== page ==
Since the 1960s, Michelle Stuart has developed a body of work grounded in environmental, astronomical and archeological references. She has often experimented with non-traditional materials: works such as Sayreville Strata Quartet (1976) were made by pulverising and imprinting soil and rock from an abandoned brick quarry on paper panels by hand. In more recent works, she has revisited photographs and objects in her archive, creating gridded vignettes of the land and space. Early in her career, she worked as a topological draftsperson for the US Army Corps of Engineers, following in the footsteps of her father, who mapped water lines.
The Art Newspaper: You are often described as one of the few women pioneers of the Land Art movement, but your practice is remarkably diverse. How do you feel about this categorisation?
Michelle Stuart: Other people categorise you and there’s nothing you can do about it. I was always interested in the landscape and made works with the earth early on, so maybe I would be called a Land Artist. I knew other Land Artists and don’t dislike the categorisation, but it does put you in a box, as all categories do. I wasn’t in that box all the time and didn’t intend to stay there. Categories can be helpful for art history but are also hindrances for artists.
Your early earthworks—like Niagara Gorge Path Relocated (1975)—were intended to be ephemeral and biodegradable, whereas most Land Artists in that era were leaving their signature on the landscape.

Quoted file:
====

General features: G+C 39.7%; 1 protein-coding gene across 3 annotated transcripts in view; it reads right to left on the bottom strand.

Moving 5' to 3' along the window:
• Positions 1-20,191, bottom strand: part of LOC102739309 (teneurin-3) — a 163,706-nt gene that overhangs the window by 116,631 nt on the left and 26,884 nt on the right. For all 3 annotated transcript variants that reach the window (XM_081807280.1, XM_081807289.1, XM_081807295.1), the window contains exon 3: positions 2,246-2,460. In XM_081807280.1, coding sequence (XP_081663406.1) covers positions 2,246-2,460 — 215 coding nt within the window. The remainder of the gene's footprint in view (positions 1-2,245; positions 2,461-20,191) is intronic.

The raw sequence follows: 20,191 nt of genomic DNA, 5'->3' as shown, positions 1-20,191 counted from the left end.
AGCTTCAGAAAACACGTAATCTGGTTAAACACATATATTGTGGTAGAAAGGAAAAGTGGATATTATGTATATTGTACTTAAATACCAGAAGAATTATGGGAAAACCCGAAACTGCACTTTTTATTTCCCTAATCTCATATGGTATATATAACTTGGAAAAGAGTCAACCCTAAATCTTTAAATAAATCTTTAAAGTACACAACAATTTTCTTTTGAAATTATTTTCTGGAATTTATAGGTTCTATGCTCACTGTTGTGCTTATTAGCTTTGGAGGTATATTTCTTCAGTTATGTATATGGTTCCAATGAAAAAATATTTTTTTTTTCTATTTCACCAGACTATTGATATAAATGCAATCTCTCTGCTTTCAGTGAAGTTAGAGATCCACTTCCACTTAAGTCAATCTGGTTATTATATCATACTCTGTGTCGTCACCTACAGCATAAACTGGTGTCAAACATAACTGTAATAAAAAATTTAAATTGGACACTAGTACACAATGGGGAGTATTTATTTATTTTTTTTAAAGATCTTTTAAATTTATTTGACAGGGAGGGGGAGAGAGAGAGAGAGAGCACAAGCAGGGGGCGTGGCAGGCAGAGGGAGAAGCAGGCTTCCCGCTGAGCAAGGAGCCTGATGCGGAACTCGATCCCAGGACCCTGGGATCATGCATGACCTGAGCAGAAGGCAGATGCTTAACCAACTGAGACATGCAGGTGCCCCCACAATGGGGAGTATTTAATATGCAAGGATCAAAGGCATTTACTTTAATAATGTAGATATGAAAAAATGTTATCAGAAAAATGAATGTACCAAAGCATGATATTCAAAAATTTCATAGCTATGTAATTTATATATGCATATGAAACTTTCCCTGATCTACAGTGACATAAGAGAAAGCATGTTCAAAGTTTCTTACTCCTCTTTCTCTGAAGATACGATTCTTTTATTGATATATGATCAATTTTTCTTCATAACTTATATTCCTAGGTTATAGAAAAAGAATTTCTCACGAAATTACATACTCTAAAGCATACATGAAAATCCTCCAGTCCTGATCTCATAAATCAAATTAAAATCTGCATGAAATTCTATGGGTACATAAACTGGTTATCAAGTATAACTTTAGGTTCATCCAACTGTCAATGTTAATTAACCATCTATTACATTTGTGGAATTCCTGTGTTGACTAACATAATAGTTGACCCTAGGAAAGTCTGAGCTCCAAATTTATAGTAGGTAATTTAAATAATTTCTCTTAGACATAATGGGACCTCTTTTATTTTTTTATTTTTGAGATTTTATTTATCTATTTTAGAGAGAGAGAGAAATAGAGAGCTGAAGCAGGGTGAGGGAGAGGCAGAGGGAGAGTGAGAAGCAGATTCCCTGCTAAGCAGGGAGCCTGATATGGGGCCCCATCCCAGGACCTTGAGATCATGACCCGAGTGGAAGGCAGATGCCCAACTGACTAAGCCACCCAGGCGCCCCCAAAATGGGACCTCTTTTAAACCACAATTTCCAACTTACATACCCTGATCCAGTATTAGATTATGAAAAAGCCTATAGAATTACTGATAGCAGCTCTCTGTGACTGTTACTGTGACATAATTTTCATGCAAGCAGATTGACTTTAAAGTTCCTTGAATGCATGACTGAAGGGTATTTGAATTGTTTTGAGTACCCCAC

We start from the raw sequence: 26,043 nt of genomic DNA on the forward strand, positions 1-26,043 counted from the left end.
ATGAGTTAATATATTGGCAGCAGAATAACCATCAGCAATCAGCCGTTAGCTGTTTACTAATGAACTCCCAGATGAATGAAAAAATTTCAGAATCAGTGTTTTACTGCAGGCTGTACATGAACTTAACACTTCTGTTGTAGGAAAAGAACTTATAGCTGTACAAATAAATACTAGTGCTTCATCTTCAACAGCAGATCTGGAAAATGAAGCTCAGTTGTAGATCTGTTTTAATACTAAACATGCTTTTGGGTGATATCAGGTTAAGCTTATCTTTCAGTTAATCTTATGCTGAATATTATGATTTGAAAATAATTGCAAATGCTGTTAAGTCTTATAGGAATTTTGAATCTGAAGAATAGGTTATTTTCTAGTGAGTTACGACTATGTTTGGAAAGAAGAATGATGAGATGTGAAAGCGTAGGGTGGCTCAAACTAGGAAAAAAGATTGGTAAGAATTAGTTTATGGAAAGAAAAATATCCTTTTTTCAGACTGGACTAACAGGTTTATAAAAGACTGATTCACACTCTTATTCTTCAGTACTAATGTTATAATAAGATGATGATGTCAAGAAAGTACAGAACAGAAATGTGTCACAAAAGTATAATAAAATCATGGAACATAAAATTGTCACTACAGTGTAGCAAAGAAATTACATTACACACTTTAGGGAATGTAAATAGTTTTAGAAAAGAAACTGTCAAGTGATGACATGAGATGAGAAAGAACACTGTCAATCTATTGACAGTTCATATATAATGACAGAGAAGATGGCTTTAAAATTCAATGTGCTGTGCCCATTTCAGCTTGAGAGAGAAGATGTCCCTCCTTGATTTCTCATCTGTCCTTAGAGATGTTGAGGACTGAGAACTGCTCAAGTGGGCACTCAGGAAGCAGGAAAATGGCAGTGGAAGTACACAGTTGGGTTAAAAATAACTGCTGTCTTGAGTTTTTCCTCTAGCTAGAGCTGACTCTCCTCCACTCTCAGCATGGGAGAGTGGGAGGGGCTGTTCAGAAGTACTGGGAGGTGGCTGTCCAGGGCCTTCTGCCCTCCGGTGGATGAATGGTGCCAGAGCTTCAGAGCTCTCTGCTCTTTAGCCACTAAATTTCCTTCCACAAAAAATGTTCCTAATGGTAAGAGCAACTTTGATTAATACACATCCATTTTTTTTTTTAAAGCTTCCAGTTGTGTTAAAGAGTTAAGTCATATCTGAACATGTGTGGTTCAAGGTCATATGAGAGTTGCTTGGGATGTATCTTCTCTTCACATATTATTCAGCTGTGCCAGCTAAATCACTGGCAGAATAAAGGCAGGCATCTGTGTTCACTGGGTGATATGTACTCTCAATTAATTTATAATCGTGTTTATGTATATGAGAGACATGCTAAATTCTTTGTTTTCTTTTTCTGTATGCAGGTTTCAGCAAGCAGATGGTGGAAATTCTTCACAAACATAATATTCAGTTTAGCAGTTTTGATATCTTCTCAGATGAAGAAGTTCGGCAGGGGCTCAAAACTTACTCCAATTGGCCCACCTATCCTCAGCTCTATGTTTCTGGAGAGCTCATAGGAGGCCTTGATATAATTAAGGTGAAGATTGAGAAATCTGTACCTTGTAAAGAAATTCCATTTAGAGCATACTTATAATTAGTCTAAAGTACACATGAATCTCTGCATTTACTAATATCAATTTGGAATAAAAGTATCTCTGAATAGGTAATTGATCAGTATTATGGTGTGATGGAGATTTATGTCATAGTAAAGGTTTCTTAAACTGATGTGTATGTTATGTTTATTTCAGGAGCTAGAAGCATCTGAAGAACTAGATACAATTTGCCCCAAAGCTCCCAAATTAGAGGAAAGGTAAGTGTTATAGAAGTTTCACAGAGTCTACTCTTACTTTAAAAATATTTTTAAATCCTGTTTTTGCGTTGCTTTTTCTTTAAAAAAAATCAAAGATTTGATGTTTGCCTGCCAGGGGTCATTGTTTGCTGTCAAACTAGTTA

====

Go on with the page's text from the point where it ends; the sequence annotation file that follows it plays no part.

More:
Yes, and I wasn’t interested in that at all. I wanted to speak out about the land. I wasn’t building monuments and didn’t care whether the works lived forever. The pieces could live photographically but I never wanted to plump down a metal rod anywhere. I thought conceptually, whereas most Land Artists wanted to create a piece of sculpture with the land. Robert Smithson is someone I do relate to because he also thought conceptually.
There is still a lot of physicality in your practice. You once described your hands bleeding while creating your work.
All the pieces I’ve made with earth were physically laborious, but also led to some great discoveries. When I was creating the scroll for Niagara Gorge Path Relocated, for example, I discovered a small talismanic object—likely Indigenous—that resembled a little package buried in the earth. It influenced some of the books I made later on.
The show includes one of these books, Galesteo II Book (1977), with pages made from rubbings of red earth.
This book was made using earth from New Mexico that I collected in the 1970s, while I was visiting early Indigenous and Spaniard sites. I’m interested in archaeology and read about an archeologist who travelled to the Himalayas and described visiting a cave that was full of Buddhist books and scrolls. I imagined these books disintegrating in the cave, and how the text must be gone but the books are still there. I made volumes of pages without text on them and bound the books closed. These are books of secrets.
You are also showing a concept drawing you made for Stone Alignments/Solstice Cairns (1978-79) in Oregon, your only surviving earthwork, designed to align with the summer solstice.